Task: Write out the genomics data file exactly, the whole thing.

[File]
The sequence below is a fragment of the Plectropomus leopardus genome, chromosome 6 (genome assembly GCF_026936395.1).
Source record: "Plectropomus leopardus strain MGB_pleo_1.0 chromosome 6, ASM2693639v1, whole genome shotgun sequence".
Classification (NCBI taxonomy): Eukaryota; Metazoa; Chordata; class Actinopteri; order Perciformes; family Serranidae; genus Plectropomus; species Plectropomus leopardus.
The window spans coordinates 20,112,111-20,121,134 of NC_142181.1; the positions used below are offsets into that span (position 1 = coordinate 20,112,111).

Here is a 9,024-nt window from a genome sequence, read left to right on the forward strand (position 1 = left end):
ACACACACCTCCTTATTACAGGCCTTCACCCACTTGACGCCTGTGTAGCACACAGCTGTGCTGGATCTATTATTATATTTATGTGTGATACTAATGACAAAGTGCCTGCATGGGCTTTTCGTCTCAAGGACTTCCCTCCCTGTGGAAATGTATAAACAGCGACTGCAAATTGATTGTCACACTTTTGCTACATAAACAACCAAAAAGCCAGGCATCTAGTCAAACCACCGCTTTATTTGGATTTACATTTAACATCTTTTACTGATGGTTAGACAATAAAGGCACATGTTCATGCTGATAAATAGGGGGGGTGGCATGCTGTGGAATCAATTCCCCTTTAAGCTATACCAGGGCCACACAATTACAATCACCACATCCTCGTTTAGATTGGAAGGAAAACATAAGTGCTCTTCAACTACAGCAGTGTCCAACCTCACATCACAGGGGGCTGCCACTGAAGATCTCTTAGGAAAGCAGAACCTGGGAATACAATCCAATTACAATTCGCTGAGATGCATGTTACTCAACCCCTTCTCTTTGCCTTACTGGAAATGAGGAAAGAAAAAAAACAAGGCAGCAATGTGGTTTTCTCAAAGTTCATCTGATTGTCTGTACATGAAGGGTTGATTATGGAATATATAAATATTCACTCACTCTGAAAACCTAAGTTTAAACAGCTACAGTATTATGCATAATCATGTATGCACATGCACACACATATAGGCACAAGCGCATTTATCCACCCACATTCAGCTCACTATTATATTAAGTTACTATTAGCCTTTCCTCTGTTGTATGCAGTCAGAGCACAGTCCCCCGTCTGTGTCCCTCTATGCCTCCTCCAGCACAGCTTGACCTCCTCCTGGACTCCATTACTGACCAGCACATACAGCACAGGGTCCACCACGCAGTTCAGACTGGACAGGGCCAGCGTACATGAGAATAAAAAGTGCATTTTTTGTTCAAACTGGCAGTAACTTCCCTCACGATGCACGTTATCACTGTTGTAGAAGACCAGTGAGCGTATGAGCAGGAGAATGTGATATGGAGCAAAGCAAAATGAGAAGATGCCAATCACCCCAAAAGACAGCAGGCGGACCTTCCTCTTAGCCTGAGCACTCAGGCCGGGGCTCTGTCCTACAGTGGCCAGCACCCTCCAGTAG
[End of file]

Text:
The sequence below is a fragment of the Plectropomus leopardus genome, chromosome 6 (genome assembly GCF_026936395.1).
Source record: "Plectropomus leopardus strain MGB_pleo_1.0 chromosome 6, ASM2693639v1, whole genome shotgun sequence".
Classification (NCBI taxonomy): Eukaryota; Metazoa; Chordata; class Actinopteri; order Perciformes; family Serranidae; genus Plectropomus; species Plectropomus leopardus.
The window spans coordinates 20,112,111-20,121,134 of NC_142181.1; the positions used below are offsets into that span (position 1 = coordinate 20,112,111).

Here is a 9,024-nt window from a genome sequence, read left to right on the forward strand (position 1 = left end):
ACACACACCTCCTTATTACAGGCCTTCACCCACTTGACGCCTGTGTAGCACACAGCTGTGCTGGATCTATTATTATATTTATGTGTGATACTAATGACAAAGTGCCTGCATGGGCTTTTCGTCTCAAGGACTTCCCTCCCTGTGGAAATGTATAAACAGCGACTGCAAATTGATTGTCACACTTTTGCTACATAAACAACCAAAAAGCCAGGCATCTAGTCAAACCACCGCTTTATTTGGATTTACATTTAACATCTTTTACTGATGGTTAGACAATAAAGGCACATGTTCATGCTGATAAATAGGGGGGGTGGCATGCTGTGGAATCAATTCCCCTTTAAGCTATACCAGGGCCACACAATTACAATCACCACATCCTCGTTTAGATTGGAAGGAAAACATAAGTGCTCTTCAACTACAGCAGTGTCCAACCTCACATCACAGGGGGCTGCCACTGAAGATCTCTTAGGAAAGCAGAACCTGGGAATACAATCCAATTACAATTCGCTGAGATGCATGTTACTCAACCCCTTCTCTTTGCCTTACTGGAAATGAGGAAAGAAAAAAAACAAGGCAGCAATGTGGTTTTCTCAAAGTTCATCTGATTGTCTGTACATGAAGGGTTGATTATGGAATATATAAATATTCACTCACTCTGAAAACCTAAGTTTAAACAGCTACAGTATTATGCATAATCATGTATGCACATGCACACACATATAGGCACAAGCGCATTTATCCACCCACATTCAGCTCACTATTATATTAAGTTACTATTAGCCTTTCCTCTGTTGTATGCAGTCAGAGCACAGTCCCCCGTCTGTGTCCCTCTATGCCTCCTCCAGCACAGCTTGACCTCCTCCTGGACTCCATTACTGACCAGCACATACAGCACAGGGTCCACCACGCAGTTCAGACTGGACAGGGCCAGCGTACATGAGAATAAAAAGTGCATTTTTTGTTCAAACTGGCAGTAACTTCCCTCACGATGCACGTTATCACTGTTGTAGAAGACCAGTGAGCGTATGAGCAGGAGAATGTGATATGGAGCAAAGCAAAATGAGAAGATGCCAATCACCCCAAAAGACAGCAGGCGGACCTTCCTCTTAGCCTGAGCACTCAGGCCGGGGCTCTGTCCTACAGTGGCCAGCACCCTCCAGTAG